by Jennifer Ashton
The author of Thief, Convict, Pirate, Wife is a technical writer and editor with a degree in history.
It's not surprising then that the back 30 pages of the book contain notes citing sources, a 13-page bibliography, acknowledgements and an index. This is a serious and well-researched work.
The subject, Charlotte Badger, has been written about extensively, sung about, even portrayed on stage numerous times before. Convicted deportee to Australia, escaped convict, pirate – the legend has been gold-plated inspiration for novelists, balladeers, and creative writers of several genres.
But how much of it is fact? Jennifer Ashton talks about the intersection of fiction and non-fiction in her thoughtful introduction. It is a subject she returns to in the final part where she puts the story, fact and fiction, into fuller perspective.
Overall, this work sets out to establish the facts which it does, as much as is now possible, in six chapters.
After covering the background of the social conditions in 18th century England and the justice system of which Charlotte Badger was a detainee for years, comes details of the 7-month long voyage to Australia. Crowding, the dark and damp of below decks, the pitching and rolling of the small ship, inadequate food, all contributed to illness and 35 deaths – a 12% mortality rate among the prisoners.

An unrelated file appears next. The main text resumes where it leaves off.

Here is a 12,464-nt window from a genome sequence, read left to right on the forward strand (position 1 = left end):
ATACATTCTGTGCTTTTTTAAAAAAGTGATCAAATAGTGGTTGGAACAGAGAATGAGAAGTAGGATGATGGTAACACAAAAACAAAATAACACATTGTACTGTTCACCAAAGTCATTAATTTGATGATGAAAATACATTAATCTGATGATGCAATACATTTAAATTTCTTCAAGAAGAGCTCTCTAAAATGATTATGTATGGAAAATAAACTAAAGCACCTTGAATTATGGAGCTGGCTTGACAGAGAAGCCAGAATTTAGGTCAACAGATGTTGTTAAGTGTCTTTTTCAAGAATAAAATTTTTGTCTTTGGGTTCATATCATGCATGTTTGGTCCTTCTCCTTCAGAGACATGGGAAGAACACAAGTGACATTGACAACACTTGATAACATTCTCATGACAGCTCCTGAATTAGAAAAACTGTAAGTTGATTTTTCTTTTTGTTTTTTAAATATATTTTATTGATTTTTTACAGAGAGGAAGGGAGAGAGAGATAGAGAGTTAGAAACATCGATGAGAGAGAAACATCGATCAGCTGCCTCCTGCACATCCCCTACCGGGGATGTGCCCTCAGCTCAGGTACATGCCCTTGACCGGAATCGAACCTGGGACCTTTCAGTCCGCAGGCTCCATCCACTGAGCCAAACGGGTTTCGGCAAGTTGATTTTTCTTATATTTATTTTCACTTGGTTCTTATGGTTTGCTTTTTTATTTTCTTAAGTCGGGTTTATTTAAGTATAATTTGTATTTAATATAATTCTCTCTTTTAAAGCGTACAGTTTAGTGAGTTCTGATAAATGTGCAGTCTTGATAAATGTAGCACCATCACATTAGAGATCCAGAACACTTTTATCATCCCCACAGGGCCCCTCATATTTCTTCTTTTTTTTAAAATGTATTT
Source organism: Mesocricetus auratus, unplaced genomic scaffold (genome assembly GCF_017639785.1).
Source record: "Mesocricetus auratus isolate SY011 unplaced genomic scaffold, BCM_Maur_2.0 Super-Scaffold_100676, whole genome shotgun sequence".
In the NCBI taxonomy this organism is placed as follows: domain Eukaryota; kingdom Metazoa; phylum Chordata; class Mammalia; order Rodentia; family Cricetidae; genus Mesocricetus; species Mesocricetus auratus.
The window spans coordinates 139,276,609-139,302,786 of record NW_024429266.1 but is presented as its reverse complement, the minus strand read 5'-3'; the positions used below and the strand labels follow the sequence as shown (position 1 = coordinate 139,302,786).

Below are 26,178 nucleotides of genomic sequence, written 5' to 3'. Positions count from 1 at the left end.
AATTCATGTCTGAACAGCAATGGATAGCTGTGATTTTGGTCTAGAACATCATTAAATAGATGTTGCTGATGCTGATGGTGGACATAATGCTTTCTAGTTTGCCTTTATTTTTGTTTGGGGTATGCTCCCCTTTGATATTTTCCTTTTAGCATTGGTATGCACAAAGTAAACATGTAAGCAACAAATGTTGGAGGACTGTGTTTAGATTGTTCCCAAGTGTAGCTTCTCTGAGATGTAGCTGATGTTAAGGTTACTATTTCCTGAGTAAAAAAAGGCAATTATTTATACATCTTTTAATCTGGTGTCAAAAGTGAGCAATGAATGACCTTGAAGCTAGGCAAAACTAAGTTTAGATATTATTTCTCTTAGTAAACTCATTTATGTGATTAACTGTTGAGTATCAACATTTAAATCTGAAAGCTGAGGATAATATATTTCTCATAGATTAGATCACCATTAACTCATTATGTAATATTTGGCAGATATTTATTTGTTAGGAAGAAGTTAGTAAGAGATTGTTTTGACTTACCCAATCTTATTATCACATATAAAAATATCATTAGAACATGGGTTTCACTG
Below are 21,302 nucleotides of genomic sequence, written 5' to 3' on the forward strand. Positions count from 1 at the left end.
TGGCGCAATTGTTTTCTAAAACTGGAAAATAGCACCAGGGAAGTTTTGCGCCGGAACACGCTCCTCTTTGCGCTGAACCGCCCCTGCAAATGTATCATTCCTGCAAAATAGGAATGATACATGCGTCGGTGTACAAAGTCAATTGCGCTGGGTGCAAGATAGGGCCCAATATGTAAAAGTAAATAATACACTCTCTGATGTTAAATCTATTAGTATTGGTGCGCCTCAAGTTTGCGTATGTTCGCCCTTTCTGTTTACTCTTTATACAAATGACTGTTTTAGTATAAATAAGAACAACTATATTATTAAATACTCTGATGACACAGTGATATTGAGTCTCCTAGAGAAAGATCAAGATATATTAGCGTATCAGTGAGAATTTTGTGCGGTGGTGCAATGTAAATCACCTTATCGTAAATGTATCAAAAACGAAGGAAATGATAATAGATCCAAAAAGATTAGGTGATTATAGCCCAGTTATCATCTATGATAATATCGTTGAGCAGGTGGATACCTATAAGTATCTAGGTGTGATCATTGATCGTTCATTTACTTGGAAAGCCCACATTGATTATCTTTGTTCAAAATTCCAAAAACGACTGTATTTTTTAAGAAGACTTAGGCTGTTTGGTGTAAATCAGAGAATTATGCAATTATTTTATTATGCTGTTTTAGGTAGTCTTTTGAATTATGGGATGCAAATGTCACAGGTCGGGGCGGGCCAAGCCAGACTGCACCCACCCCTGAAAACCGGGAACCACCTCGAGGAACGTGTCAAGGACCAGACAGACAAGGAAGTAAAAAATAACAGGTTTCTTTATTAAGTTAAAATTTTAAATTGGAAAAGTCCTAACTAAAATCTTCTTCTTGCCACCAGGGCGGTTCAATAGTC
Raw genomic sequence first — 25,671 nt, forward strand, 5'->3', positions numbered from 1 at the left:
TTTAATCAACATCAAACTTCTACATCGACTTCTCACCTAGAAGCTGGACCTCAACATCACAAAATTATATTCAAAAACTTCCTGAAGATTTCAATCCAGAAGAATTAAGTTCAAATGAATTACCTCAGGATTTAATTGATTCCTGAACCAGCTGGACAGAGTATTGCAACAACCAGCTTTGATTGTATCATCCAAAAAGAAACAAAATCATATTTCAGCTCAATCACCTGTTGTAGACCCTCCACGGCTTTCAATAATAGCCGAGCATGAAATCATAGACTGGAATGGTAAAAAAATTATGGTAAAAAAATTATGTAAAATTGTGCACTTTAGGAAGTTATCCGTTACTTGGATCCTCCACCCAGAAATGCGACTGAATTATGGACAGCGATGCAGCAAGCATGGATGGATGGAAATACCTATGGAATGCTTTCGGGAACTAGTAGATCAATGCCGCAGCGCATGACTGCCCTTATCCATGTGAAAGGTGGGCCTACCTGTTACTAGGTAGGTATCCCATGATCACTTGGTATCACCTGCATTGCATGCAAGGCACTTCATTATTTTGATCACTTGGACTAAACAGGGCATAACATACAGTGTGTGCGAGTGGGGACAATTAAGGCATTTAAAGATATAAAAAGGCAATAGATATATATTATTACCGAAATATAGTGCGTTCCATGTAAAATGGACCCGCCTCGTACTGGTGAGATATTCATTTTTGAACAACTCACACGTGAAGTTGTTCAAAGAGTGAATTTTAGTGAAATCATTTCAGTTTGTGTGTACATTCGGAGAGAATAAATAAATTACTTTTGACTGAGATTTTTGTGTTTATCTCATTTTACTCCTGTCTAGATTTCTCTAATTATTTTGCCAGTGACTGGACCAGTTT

In chapter 3 the author seeks to discover the truth of Charlotte’s life from then on – not a straightforward task because of the need to unravel fact from much fiction. The following part, which deals with Charlotte Badger’s association with Aotearoa is the result of perceptive detective work by Jennifer Ashton who has examined all available sources and pieced together details to produce the most likely scenario.
Broad indications of the latter stages of Charlotte’s life can be made as she is traceable through official records, but a deal of supposition is still necessary in order to fill in gaps.
Together, the chapters give a good summary of life as it was over the time in England, east coast Australia, and Aotearoa. Ten illustrations help add detail.
For those readers who fancy the thought of a cut-throat female wielding a cutlass and wearing a skull and crossbones decorated hat, the findings may come as a disappointment regarding Charlotte herself, but there’s still plenty in this well-researched work to inspire and inform a good deal of further fiction.
Author: Jennifer Ashton
Publisher: Auckland University Press